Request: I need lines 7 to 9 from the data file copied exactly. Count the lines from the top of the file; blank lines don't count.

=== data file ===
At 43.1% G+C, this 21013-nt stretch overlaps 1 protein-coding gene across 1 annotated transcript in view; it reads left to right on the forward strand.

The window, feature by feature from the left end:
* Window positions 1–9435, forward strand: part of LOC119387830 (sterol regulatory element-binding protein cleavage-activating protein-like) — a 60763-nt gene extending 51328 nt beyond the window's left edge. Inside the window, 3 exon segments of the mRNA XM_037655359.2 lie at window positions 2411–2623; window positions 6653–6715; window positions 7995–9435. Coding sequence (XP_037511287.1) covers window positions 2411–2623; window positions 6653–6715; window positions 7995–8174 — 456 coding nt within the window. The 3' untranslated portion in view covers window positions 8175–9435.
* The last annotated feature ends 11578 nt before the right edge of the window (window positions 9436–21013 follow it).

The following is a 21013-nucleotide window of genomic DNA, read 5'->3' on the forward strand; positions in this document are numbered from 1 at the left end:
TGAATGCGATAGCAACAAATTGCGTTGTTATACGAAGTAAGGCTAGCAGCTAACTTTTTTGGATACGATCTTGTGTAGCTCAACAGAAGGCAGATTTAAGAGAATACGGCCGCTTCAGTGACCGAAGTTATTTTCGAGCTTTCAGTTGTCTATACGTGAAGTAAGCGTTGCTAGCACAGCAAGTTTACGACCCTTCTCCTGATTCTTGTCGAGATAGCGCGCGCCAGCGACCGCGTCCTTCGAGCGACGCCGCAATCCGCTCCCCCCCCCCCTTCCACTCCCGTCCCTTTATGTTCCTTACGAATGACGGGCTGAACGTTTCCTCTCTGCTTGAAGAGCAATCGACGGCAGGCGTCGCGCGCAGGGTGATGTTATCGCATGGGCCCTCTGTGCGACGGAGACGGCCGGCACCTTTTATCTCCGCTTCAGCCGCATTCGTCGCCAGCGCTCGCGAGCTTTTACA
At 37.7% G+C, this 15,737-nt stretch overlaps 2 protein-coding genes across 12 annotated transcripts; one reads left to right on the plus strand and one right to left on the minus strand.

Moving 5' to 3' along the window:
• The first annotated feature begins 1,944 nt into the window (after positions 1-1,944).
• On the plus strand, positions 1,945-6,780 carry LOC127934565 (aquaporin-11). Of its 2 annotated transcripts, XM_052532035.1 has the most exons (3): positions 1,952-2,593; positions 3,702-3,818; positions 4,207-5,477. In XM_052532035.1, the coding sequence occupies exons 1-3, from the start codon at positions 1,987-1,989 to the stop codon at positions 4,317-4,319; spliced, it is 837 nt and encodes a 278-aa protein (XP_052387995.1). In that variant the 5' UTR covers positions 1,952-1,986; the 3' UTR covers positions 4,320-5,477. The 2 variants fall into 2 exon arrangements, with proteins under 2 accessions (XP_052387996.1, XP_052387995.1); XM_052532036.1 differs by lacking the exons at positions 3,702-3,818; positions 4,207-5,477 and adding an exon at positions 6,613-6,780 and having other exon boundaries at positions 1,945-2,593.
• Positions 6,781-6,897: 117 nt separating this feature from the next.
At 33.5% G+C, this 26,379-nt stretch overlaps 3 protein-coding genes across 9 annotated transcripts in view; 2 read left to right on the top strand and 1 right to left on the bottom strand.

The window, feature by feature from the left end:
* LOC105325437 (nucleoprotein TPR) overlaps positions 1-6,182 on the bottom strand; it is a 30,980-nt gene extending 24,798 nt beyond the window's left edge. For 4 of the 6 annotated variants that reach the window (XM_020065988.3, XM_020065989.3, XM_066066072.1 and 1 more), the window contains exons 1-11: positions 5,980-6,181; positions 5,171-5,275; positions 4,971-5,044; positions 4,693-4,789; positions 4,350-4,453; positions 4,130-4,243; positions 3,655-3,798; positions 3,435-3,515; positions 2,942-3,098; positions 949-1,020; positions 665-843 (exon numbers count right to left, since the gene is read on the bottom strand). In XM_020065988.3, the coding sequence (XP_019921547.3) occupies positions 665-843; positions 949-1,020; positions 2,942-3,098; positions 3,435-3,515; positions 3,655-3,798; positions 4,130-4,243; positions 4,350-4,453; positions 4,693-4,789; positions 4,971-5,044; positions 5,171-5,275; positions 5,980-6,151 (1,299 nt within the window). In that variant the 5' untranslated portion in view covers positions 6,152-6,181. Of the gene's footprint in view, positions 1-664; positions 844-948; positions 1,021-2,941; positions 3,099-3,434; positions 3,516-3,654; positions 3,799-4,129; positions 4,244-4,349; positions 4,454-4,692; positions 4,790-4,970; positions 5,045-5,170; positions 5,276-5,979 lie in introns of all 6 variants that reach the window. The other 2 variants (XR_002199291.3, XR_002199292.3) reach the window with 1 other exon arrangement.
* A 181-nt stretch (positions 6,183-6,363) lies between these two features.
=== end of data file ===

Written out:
At 37.7% G+C, this 15,737-nt stretch overlaps 2 protein-coding genes across 12 annotated transcripts; one reads left to right on the plus strand and one right to left on the minus strand.

Moving 5' to 3' along the window:
• The first annotated feature begins 1,944 nt into the window (after positions 1-1,944).